Spoon has been a band for so long now that it is legally allowed to drink, and yet before Friday, at no point in their 22 years together had the members crossed the state line into Maine to perform.
Over that time, they’ve built a base of fans that all have an active interest in keeping a certain kind of rock alive – mature, buttoned-up, tuneful rock with a heavy emphasis on rhythm and a dash of sex appeal. On Friday, The State Theatre audience was dotted with faces I see around town, but rarely at big concerts, imbuing the room with a different energy than most concerts.
The band made up for lost time with a generous, career-spanning set that leaned heavily on their middle period of 2005’s “Gimme Fiction” and 2007’s “Ga Ga Ga Ga Ga” and extended to two robust encores – all of this before their now-famous jaunt up the street to Empire to watch and eventually take part in local musician Jeff Beam’s after-party. The crowd was not quite as overtly rapturous as at some State Theatre concerts, but it was clearly on the band’s wavelength.
That may come down to the band’s “average guy” image. Spoon is glam rock without being glamorous – or post-punk without the attitude – and frontman Britt Daniel carries himself less like Iggy Pop and more like the only temp worker who knows how to fix the copy machine – but I suspect that’s part of the appeal, too. When the band played “The Beast and Dragon, Adorned,” it sounded like the best Ziggy Stardust-era David Bowie song not written by Bowie, with Daniel’s down-to-earth demeanor belying the fact that he can also play guitars like that.
Daniel’s singing was also in fine form, even if he seemed a bit protective of his vocal chords at times (with such a raspy voice, it seems sensible). He’s among the best rock vocalists working today, singing with an easy coolness but capable of adding layers of texture and soul when the material calls for it, as on slow-burners such as “Ga Ga Ga Ga Ga” ‘s “Black Like Me” and the brand-new song “Satellite.”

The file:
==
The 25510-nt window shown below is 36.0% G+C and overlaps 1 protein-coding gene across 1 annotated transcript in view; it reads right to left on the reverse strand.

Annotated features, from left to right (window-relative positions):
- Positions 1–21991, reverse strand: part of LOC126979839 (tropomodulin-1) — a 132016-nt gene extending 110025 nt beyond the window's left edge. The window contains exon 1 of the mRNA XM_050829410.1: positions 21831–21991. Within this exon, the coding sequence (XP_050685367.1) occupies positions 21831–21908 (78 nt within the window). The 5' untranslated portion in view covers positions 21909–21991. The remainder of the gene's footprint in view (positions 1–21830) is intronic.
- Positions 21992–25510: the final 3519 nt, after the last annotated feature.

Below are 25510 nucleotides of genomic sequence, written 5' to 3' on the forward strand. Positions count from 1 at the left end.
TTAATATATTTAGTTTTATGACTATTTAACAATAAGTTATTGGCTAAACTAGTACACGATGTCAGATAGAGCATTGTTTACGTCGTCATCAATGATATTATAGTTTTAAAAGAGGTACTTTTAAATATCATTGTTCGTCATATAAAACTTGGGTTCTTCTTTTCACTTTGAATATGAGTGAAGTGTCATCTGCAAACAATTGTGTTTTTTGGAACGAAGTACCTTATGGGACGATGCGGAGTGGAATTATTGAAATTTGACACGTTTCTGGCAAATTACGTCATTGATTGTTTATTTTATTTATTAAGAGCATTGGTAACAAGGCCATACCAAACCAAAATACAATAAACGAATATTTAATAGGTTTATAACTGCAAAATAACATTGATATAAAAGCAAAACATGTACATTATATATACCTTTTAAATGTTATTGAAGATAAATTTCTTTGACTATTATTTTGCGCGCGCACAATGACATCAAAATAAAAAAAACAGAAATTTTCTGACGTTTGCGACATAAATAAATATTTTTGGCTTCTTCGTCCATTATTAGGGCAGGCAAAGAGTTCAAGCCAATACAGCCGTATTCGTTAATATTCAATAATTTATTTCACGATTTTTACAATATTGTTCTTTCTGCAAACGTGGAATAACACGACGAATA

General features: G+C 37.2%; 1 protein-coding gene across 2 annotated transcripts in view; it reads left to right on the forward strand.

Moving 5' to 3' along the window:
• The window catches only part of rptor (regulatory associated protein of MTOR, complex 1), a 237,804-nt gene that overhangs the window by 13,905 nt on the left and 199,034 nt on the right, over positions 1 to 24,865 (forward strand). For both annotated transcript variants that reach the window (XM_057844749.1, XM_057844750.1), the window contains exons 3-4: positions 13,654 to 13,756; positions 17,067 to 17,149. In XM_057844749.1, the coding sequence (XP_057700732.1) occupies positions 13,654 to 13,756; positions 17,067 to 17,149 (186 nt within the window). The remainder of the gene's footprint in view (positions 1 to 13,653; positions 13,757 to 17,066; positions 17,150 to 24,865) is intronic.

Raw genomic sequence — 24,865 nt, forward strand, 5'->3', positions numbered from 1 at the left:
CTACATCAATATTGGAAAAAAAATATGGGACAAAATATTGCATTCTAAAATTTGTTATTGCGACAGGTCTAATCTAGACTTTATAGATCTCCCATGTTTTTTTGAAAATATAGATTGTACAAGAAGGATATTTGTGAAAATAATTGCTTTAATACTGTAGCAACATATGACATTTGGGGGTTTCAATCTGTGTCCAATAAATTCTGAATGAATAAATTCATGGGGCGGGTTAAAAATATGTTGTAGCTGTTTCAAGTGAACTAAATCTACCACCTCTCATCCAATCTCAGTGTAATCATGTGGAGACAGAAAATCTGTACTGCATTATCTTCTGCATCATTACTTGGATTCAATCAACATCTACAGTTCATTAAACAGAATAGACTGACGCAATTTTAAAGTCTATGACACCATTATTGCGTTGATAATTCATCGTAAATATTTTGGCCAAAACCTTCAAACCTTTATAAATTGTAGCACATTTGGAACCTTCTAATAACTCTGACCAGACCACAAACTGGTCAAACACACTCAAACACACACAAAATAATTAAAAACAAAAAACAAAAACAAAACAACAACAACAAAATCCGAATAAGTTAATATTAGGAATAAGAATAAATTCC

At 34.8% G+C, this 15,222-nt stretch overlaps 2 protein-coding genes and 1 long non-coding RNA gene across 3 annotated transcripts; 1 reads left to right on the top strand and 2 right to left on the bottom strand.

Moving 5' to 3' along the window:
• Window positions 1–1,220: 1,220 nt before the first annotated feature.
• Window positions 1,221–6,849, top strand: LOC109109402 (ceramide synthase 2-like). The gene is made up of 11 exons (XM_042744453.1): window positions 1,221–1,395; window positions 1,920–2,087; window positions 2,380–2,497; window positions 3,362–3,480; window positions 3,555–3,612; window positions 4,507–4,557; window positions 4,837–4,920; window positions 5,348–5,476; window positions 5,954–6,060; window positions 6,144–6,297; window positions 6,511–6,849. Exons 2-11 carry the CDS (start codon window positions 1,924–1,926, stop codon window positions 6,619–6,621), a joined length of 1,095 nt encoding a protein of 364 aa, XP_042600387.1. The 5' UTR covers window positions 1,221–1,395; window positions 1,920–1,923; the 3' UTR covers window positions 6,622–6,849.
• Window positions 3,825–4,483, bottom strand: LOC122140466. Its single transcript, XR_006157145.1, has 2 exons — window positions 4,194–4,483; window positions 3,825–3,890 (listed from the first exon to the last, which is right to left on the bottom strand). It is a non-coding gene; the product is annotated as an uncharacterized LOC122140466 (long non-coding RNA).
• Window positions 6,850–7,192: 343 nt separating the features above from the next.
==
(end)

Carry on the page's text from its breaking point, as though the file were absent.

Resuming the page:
Most longtime Spoon fans, however, understand that drummer Jim Eno is as crucial to the band as Daniel, and those who didn’t know this fact no doubt came away from the concert with a full understanding of it; you can set a clock to his drumming, and his fills add more melodic flourishes than some keyboard riffs. The band’s best work often features Daniel’s guitar and Eno’s drums braiding tightly around each other into lockstep grooves, as exemplified by a funky stretch of the set that included “Don’t You Evah,” “Inside Out” and “I Turn My Camera On.”
Eno’s other major contribution to the band is his finely honed studio sensibility. Indeed, Spoon’s records are so wonderfully produced that their live renditions of songs have a tough time competing with the studio versions. The State Theatre show often shined brightest when the band diverged from the studio compositions, such as when they opened up new terrain in “Ga Ga Ga Ga Ga” toss-off “The Ghost of You Lingers” or surfed on the elegant groove of “Inside Out” until it melted away.
That song, along with the sparkling pop of “Do You” and the Rolling Stones-like rhythm of “Rainy Taxi,” got some of the biggest crowd responses of the night. As these are from their latest album, it’s a great sign – keep in mind that they’re at roughly the point in a band’s shelf life when the Stones themselves were receiving “steel wheelchair” jokes. At one point, Daniel promised they’d soon return to Maine, and when they do, the band should still be in improbable ascendance.
WHERE: State Theatre, Portland
REVIEWED: June 19